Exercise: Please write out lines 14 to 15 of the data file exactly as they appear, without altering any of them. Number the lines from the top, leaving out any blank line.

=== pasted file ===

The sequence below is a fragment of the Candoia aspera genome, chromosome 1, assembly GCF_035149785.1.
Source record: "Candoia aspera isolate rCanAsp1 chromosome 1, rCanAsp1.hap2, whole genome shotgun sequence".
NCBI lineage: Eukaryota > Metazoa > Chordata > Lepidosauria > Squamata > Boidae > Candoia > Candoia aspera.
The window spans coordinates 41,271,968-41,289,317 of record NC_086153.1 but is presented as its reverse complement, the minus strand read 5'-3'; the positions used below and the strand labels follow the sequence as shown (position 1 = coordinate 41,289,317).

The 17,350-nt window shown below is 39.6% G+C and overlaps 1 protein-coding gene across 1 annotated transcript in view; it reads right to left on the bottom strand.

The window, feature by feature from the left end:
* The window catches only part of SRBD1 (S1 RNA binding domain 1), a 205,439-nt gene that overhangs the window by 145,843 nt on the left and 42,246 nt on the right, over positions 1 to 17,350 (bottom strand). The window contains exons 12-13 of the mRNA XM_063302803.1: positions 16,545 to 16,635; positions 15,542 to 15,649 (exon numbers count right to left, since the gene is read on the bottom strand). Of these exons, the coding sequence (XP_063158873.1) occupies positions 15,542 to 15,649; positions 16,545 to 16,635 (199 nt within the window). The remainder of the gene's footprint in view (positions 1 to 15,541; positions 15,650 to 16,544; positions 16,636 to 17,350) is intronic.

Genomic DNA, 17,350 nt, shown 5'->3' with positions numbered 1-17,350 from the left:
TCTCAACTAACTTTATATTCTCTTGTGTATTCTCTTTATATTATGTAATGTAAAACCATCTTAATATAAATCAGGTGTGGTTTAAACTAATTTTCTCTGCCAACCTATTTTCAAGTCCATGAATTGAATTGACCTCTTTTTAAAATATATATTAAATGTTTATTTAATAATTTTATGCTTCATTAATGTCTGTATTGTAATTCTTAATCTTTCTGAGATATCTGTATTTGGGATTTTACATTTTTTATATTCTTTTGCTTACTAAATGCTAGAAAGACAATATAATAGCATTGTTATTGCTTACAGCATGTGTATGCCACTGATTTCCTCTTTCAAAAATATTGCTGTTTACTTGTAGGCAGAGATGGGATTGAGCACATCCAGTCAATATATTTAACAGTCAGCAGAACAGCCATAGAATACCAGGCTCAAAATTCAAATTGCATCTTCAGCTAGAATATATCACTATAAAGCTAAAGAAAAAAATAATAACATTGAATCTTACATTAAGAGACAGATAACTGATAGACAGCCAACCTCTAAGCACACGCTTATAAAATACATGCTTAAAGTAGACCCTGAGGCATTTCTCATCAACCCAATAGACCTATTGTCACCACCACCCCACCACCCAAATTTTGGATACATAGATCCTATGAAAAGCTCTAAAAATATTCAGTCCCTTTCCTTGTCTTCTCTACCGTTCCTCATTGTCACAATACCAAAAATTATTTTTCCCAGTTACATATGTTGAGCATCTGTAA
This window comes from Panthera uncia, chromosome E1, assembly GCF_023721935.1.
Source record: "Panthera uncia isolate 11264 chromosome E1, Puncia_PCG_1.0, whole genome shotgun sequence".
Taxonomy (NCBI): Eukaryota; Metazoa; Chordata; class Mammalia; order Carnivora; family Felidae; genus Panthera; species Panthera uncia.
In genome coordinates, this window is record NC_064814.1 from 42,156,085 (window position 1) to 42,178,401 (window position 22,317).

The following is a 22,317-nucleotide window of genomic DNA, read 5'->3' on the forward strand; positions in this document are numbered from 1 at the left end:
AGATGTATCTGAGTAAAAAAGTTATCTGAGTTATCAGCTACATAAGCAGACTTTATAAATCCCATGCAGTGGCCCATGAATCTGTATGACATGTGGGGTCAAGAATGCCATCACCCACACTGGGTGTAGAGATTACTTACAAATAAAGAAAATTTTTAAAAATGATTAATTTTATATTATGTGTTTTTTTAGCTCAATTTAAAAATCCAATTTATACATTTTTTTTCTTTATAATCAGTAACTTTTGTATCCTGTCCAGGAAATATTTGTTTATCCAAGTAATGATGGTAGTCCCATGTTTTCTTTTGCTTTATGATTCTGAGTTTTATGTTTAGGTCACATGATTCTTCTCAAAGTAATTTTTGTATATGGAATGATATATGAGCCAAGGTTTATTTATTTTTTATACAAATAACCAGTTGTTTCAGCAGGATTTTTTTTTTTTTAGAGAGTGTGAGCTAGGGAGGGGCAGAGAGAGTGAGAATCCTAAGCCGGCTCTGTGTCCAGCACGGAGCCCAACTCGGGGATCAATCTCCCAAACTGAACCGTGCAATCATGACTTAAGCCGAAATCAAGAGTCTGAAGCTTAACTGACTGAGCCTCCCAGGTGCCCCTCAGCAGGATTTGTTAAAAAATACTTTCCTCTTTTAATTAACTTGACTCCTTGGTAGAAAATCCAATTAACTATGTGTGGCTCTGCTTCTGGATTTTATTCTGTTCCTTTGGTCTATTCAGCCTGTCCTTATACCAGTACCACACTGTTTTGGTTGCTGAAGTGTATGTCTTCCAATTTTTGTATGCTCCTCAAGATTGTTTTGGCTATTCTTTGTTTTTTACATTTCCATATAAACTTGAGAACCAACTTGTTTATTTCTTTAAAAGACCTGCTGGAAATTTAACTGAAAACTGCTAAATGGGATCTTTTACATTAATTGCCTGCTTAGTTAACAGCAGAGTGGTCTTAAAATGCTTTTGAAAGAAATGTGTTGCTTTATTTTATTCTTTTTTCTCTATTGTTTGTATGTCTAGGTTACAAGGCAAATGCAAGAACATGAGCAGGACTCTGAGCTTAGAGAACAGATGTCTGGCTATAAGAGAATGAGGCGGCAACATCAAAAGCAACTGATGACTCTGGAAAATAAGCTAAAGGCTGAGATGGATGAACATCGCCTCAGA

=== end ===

The following is a 22,317-nucleotide window of genomic DNA, read 5'->3' on the forward strand; positions in this document are numbered from 1 at the left end:
AGATGTATCTGAGTAAAAAAGTTATCTGAGTTATCAGCTACATAAGCAGACTTTATAAATCCCATGCAGTGGCCCATGAATCTGTATGACATGTGGGGTCAAGAATGCCATCACCCACACTGGGTGTAGAGATTACTTACAAATAAAGAAAATTTTTAAAAATGATTAATTTTATATTATGTGTTTTTTTAGCTCAATTTAAAAATCCAATTTATACATTTTTTTTCTTTATAATCAGTAACTTTTGTATCCTGTCCAGGAAATATTTGTTTATCCAAGTAATGATGGTAGTCCCATGTTTTCTTTTGCTTTATGATTCTGAGTTTTATGTTTAGGTCACATGATTCTTCTCAAAGTAATTTTTGTATATGGAATGATATATGAGCCAAGGTTTATTTATTTTTTATACAAATAACCAGTTGTTTCAGCAGGATTTTTTTTTTTTTAGAGAGTGTGAGCTAGGGAGGGGCAGAGAGAGTGAGAATCCTAAGCCGGCTCTGTGTCCAGCACGGAGCCCAACTCGGGGATCAATCTCCCAAACTGAACCGTGCAATCATGACTTAAGCCGAAATCAAGAGTCTGAAGCTTAACTGACTGAGCCTCCCAGGTGCCCCTCAGCAGGATTTGTTAAAAAATACTTTCCTCTTTTAATTAACTTGACTCCTTGGTAGAAAATCCAATTAACTATGTGTGGCTCTGCTTCTGGATTTTATTCTGTTCCTTTGGTCTATTCAGCCTGTCCTTATACCAGTACCACACTGTTTTGGTTGCTGAAGTGTATGTCTTCCAATTTTTGTATGCTCCTCAAGATTGTTTTGGCTATTCTTTGTTTTTTACATTTCCATATAAACTTGAGAACCAACTTGTTTATTTCTTTAAAAGACCTGCTGGAAATTTAACTGAAAACTGCTAAATGGGATCTTTTACATTAATTGCCTGCTTAGTTAACAGCAGAGTGGTCTTAAAATGCTTTTGAAAGAAATGTGTTGCTTTATTTTATTCTTTTTTCTCTATTGTTTGTATGTCTAGGTTACAAGGCAAATGCAAGAACATGAGCAGGACTCTGAGCTTAGAGAACAGATGTCTGGCTATAAGAGAATGAGGCGGCAACATCAAAAGCAACTGATGACTCTGGAAAATAAGCTAAAGGCTGAGATGGATGAACATCGCCTCAGA